Concentrations of circulating matrix metalloproteinase 9 inversely correlate with autoimmune antibodies to double stranded DNA: implications for monitoring disease activity in systemic lupus erythematosus.

Molecular pathology : MP

PubMedID: 12890748

Makowski GS, Ramsby ML. Concentrations of circulating matrix metalloproteinase 9 inversely correlate with autoimmune antibodies to double stranded DNA: implications for monitoring disease activity in systemic lupus erythematosus. MP, Mol Pathol. 2003;56(4):244-7.
AIMS
To compare circulating matrix metalloproteinase (MMP) concentrations with antibodies to single and double stranded DNA (ssDNA and dsDNA) to determine their relation in inflammatory arthritic diseases, such as systemic lupus erythematosus (SLE).

METHODS
Fibroblast MMP-2 and neutrophil MMP-9 were resolved by gelatin zymography and measured by densitometry. Anti-ssDNA and anti-dsDNA were determined by enzyme immunoassay and samples grouped on antibody content as follows: low anti-ssDNA/low anti-dsDNA antibodies (group 1); high anti-ssDNA/low anti-dsDNA antibodies (group 2); and high anti-ssDNA/high anti-dsDNA antibodies (group 3).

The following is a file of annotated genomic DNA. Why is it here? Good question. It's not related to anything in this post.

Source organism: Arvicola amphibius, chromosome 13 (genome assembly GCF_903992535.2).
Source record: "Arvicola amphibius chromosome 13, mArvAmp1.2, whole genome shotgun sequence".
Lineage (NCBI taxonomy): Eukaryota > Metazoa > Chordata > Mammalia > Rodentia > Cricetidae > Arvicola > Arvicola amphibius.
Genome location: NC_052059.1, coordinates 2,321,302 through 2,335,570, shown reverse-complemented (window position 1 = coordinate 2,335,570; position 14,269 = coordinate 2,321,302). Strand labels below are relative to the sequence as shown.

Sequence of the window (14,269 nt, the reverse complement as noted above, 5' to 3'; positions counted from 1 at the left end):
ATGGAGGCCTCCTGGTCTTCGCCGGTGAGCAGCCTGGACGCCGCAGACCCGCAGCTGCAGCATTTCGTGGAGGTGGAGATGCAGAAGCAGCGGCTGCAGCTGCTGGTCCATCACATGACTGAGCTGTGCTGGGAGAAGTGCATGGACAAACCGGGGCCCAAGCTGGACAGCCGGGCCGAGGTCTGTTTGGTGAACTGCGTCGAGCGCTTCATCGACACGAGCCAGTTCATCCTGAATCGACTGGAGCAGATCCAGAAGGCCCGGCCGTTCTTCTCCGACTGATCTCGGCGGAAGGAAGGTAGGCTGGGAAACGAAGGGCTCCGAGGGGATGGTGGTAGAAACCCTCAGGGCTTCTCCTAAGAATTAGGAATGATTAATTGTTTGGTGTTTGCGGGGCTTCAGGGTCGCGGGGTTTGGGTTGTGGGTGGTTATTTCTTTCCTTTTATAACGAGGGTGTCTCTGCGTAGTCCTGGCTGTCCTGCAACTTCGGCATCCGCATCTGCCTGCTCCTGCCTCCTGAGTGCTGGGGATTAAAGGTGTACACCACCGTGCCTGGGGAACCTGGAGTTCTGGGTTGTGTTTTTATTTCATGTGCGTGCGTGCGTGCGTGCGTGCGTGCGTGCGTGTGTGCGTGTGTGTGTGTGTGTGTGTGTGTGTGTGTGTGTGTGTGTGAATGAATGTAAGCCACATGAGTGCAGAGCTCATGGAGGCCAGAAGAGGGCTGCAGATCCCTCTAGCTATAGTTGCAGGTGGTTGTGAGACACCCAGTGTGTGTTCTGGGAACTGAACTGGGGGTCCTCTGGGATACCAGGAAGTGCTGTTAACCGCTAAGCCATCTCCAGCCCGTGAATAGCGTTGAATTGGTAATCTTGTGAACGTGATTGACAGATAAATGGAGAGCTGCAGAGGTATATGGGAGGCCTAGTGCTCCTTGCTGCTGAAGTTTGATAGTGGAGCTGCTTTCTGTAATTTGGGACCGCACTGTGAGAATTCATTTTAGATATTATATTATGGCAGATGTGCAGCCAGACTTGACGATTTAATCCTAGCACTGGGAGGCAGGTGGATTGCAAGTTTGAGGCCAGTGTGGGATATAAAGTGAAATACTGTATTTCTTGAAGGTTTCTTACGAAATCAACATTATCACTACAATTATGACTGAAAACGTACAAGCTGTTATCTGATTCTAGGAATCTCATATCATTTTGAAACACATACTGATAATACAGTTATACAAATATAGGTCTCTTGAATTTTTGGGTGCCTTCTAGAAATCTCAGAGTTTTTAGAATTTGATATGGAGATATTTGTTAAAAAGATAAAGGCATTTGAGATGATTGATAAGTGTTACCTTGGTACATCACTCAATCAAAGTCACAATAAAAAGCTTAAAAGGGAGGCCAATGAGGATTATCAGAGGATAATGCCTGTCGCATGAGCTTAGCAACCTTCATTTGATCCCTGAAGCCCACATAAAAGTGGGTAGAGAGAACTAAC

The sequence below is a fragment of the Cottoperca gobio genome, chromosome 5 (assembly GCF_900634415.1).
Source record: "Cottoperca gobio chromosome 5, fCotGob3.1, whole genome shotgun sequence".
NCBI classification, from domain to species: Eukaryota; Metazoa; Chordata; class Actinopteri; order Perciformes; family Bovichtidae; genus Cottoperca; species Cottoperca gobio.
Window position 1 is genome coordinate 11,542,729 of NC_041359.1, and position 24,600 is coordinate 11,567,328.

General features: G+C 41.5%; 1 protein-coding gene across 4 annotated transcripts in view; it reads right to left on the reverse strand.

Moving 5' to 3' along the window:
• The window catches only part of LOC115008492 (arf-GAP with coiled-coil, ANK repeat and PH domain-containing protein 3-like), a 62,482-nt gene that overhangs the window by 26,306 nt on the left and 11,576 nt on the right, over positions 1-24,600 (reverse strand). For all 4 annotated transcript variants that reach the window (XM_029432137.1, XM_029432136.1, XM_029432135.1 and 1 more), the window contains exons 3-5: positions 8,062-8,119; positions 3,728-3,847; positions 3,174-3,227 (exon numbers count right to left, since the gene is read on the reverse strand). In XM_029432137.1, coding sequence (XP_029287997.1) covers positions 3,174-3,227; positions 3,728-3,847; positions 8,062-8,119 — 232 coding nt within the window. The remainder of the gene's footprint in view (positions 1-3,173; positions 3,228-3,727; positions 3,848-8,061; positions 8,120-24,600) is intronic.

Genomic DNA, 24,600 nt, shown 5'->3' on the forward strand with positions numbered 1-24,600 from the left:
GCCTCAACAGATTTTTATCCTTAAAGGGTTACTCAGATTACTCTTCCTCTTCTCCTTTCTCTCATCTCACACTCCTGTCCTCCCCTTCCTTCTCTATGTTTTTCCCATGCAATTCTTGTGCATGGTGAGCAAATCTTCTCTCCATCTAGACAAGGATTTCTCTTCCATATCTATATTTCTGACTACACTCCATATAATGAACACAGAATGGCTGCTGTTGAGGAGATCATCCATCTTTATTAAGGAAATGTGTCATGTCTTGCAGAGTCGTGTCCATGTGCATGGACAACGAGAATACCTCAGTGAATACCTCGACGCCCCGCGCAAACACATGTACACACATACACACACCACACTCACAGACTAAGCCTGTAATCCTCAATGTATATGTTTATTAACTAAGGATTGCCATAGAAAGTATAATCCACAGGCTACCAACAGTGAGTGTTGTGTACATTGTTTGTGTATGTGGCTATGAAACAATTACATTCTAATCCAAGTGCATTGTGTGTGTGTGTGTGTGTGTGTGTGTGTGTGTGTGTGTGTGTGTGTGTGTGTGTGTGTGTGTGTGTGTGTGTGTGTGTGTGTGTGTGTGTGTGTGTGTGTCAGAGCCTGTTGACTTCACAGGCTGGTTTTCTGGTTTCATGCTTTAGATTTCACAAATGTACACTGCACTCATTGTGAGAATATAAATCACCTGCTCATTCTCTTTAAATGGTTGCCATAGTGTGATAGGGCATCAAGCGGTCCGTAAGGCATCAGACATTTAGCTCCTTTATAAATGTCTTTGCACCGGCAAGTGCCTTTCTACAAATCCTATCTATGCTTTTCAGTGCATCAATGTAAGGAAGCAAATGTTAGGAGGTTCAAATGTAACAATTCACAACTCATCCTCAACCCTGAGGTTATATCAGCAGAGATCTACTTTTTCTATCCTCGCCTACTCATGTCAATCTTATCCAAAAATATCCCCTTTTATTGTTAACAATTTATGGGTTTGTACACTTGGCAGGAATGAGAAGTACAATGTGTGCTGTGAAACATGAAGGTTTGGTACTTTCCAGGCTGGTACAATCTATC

RESULTS
Group 3 samples contained significantly lower amounts of MMP-9 when compared with group 1 samples. Higher molecular weight MMP-9 forms (130 and 225 kDa) were virtually absent. Group 2 samples contained intermediate MMP-9 concentrations. Fibroblast MMP-2 was unchanged in all groups. Mean complement C3 and C4 concentrations showed a consistent, but variably significant, decrease with increasing anti-ssDNA and anti-dsDNA antibodies. The mean erythrocyte sedimentation rate was raised in all patient groups.

CONCLUSIONS
Neutrophil MMP-9, an inflammatory marker, inversely correlates with anti-dsDNA antibodies, which are a specific marker for SLE, and may be important in monitoring disease activity during antibody deposition in tissues.